We tried Vintage Organ on both a 2.26 GHz dual-core Macbook Pro with 2 GB memory as well as an eight-core 2.8 GHz Mac Pro. Vintage Organ worked great on both, and it ran equally well in both standalone mode and as an RTAS plug-in for Pro-Tools. In fact, some of this review was written while waiting at an airport using the Macbook Pro and a Korg Nanokey keyboard. This setup worked just as well as the Mac Pro connected to a Korg Triton LE 88 and Avid Digidesign 003 interface.
One thing to keep in mind for standalone mode: you need to set Kontakt 4 to 32-bit mode for it to see your Digi 003 interface (as we discovered painfully during a previous product review based on the Kontakt 4 player).
Unfortunately, we didn’t have access to any dedicated drawbar or foot pedal controllers, but mapping to other controllers was sufficiently easy.
To test this, we used our Triton LE 88 keyboard. Assigning control was as simple as right-clicking on the screen parameter we wanted (in our case, a drawbar), selecting “Learn MIDI Automation,” and then adjusting the slider, knob, etc on our controller. That’s it! After assigning, we played the keyboard and in real time while playing were able to adjust the sound without a hitch. While it was odd in our example to use a Korg rotary knob to control a drawbar, it demonstrated how easy it is to assign and control your sounds in real time… and actually, the knob approach worked quite well in this application. With the right drawbar controller, traditional organists could have a very nice setup.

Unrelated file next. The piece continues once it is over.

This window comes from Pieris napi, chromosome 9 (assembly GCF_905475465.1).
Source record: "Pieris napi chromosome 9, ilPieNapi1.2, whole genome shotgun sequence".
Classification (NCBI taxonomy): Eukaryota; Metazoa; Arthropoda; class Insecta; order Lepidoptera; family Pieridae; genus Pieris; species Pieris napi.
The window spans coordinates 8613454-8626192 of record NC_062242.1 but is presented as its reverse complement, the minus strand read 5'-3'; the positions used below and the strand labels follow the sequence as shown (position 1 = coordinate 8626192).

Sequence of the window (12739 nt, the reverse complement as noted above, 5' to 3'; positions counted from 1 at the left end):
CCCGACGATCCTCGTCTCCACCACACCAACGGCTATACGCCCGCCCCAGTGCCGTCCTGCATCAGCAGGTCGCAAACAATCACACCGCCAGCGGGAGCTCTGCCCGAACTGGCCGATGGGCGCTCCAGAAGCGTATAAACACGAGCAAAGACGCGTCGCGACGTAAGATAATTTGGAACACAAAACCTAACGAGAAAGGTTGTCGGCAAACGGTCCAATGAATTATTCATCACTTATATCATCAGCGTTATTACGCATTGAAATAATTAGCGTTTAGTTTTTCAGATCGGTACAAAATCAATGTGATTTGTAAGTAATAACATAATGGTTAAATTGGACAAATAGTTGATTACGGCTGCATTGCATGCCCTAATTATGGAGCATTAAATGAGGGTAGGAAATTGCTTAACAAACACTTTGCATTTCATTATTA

We really liked the simplicity of editing sounds and navigating around. This is a well thought-out interface, and it was enjoyable just to load sounds and tweak them. Isn’t that what it’s all about?
We really liked this soft-synth.
Graphically and musically pleasing, with very straightforward editing, what’s there not to like?
The Default selections give you vanilla setting on the five organ models, which you can then edit. For us, it was a lot of fun delving into the presets. We particularly liked the presets “House of the Rising Sun,” “Oye Como Va,” “The End,” and “Gimmie Some Lovin.’”
The Leslie effects were convincing, and there was a real sense of movement in the sound. While some may argue that more EQ or effects would have been nice to incorporate into the program, it would have taken away from the simplicity of its current design. Further, as reverb, drive, vibrato, and Leslie effects are already included, there’s probably not much one needs anyway, although a wah effect would have been a cool addition for use in ska/funk settings.In what seems to be a growing trend in soft-sythns, the experimental section shows how versatile this program is. These sounds are metallic or atmospheric offshoots of the organ engine, and certainly worthy of finding their way into other musical applications.
Documentation and Product Support
An in-depth manual is available for download from the NI website, and it goes into great detail covering the product features. Additionally, NI has tutorial videos available for online viewing, too.
NI’s Vintage Organ sells directly for MSRP $119, or you can find it bundled in packages such as NI Komplete (which is a killer deal at just under $500). Vintage Organ sounds great and offers a great deal of flexibility, plus it weighs a heck of a lot less than towing a trailer full of organs to your gigs.